Elise: So why did you leave target after two months?

Dylan: I left Target after two months just because I couldn’t deal with the attitude that some people were bringing to me. And I do understand from from a professional standpoint you know there’s so many different factors that can play into that but there were really really driving my patience and I would say I have pretty good control of my anger but there were times where I would wanted to explode on them because none of the things that they were complaining about one made any reason or two just were any in my control. You know. 

Elise: Okay and then.. So what was your favorite vacation?

Dylan: Ooh. That’s really interesting. I’d say my favorite vacation so far. Oh actually they all have their own quirks but if I were to choose one I would say when I went to Guam with my family because that was really fun. I’ve been to Guam I’d say about three times? So that was really exciting. I would say the beaches are even better than Hawaii. But then again I’m only quoting my parents because I’ve never been to Hawaii but that’s what they said so I’m I’m believing them. There there beaches are really nice and the sand is very fine to the touch. It’s very very nice. I would recommend whoever is listening to this to go there. Yes

Elise: So, who or what person has the most positive influence on your life and what did they do to influence you?

Dylan: I’d say my mother but on top of that I would say both of my grandmothers too. There’s no specific person. Just like with anything in life I feel like people tend to like pick things on people and I guess it’s the same. I think from my mother I learned the value of patience. From my grandmother on my mother’s side I would I learned the value of just hard work in general. And my grandmother on my father’s side I just learned how to love. That was all combined together. Those are like the women who really changed my life.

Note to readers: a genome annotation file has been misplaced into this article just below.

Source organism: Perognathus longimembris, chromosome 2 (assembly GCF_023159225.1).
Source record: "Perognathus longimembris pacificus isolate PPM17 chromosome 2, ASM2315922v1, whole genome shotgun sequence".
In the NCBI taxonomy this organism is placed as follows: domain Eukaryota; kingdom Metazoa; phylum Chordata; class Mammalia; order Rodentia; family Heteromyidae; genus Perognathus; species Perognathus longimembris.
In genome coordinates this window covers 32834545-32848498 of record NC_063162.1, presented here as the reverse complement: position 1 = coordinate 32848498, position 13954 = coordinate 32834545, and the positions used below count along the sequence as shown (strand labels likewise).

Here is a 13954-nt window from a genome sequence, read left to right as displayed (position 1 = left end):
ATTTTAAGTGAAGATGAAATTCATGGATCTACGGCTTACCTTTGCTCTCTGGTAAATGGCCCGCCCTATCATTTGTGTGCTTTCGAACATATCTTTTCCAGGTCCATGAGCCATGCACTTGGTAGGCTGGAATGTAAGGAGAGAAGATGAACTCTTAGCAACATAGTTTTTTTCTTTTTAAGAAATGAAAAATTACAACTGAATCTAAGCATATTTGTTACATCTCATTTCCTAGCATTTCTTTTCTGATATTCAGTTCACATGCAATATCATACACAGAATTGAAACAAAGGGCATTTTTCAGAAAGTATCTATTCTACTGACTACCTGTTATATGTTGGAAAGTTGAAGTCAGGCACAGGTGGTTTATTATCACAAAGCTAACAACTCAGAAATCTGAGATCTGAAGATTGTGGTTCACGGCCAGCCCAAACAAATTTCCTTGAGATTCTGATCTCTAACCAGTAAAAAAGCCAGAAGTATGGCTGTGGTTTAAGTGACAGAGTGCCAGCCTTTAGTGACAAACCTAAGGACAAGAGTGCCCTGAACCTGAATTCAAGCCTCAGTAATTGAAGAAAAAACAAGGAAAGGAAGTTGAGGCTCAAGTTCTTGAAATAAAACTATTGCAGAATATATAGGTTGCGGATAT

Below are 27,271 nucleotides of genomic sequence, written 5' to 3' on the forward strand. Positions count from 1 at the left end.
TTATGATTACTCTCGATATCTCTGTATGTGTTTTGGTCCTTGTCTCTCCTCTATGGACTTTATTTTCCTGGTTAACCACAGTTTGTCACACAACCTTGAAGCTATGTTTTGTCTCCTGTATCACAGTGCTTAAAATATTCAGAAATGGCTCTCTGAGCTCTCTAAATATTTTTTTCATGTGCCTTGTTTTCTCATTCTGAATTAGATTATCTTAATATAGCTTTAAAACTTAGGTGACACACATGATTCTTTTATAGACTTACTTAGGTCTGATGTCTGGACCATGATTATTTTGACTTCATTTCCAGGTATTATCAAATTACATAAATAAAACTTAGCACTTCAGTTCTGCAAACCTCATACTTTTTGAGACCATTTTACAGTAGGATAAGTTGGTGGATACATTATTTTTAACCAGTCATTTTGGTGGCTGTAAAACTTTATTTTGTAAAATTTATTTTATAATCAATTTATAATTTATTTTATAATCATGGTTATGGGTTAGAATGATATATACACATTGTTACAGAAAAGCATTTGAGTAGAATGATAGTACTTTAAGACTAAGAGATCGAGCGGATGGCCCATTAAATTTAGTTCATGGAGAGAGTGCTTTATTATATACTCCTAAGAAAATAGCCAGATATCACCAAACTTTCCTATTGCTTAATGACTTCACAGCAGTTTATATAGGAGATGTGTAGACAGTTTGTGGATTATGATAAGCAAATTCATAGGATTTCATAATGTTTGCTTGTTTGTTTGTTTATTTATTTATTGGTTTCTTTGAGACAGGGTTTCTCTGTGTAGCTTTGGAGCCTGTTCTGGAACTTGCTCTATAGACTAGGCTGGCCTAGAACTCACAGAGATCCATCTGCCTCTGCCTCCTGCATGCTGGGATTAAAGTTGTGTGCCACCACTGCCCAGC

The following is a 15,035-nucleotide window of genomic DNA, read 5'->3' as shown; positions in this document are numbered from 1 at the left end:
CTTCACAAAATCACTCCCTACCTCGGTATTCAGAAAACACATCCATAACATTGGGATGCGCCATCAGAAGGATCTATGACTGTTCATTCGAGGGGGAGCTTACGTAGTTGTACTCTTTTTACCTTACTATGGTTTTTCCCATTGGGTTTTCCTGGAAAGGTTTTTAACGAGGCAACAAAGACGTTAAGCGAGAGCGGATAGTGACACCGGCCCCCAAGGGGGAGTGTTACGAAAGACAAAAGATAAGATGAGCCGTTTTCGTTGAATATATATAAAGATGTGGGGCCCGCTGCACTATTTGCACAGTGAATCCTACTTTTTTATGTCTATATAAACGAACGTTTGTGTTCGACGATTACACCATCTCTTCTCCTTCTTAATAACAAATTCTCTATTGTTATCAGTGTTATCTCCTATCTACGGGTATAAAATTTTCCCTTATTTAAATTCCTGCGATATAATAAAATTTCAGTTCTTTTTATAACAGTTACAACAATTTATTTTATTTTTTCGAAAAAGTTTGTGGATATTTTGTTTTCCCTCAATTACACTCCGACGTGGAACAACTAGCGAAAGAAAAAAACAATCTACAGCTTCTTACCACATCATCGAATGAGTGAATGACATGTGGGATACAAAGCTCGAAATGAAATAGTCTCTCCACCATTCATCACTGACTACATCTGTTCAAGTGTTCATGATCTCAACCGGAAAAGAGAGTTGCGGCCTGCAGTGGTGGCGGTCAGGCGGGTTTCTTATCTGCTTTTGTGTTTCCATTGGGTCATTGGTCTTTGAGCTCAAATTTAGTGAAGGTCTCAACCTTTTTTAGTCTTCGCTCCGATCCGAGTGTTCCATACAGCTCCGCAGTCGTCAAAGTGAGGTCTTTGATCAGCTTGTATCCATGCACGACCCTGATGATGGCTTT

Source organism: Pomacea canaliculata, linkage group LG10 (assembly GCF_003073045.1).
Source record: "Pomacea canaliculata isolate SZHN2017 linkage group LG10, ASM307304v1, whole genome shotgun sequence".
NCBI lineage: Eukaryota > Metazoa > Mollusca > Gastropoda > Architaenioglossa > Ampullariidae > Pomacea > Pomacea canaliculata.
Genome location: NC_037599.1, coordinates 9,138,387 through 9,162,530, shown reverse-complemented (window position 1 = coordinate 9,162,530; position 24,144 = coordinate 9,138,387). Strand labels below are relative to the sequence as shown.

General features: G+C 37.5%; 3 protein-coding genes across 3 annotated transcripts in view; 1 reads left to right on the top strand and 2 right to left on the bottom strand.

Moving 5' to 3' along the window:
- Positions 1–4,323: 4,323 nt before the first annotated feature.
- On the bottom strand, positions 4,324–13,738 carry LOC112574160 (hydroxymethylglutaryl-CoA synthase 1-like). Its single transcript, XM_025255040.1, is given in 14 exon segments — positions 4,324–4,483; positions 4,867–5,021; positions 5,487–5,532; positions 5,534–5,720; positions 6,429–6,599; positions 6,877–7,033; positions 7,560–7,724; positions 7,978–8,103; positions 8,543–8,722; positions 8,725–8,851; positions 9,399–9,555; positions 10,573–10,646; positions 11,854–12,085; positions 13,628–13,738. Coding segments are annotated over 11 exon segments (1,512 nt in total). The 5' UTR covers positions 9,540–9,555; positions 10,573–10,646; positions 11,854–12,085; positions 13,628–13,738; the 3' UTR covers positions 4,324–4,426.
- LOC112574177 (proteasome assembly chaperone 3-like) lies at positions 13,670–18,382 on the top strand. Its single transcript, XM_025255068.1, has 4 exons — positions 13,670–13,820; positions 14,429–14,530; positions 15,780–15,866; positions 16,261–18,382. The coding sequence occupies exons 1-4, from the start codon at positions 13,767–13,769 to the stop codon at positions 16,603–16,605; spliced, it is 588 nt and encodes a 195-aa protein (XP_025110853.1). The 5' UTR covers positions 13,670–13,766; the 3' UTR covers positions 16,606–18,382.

Elise: Were you close to a lot of the women in your life? Like do you have siblings or is your mom the only woman figure in your life?

Dylan: Yes I have a twin sister and I have obviously a lot what’s really funny is in almost all positions except for the one that I had in my previous job, all of my superiors were women. So that was that was very interesting. So I answer to women all the time. So yeah. I would say that’s very interesting. 

Elise: I agree. Do you remember someone saying something to you that had a big impact on how you lived your life? 

Dylan: Um I would say not necessarily but if I were to live if I were to live by a saying I think it would be which is basically an accumulation of the experiences that I have dealt with throught my life, I believe in the saying “if you’re doing it, it’s worth doing well”. ‘Cause you’re already there you’re already spending time and effort and the value you know your resources. So you might as well do it in the best way you can. 

Elise: I really like that. 

Dylan: Yes.

Elise: That’s really good. Well thank you for your interview. I really appreciate it. Mwah

Date Added
January 6, 2022
Filipino American Experiences Oral History Project
Item Type
Oral History
“Oral History Interview with Dylan Barazon,” Welga Archive - Bulosan Center for Filipino Studies, accessed May 24, 2024, https://welgadigitalarchive.omeka.net/items/show/771.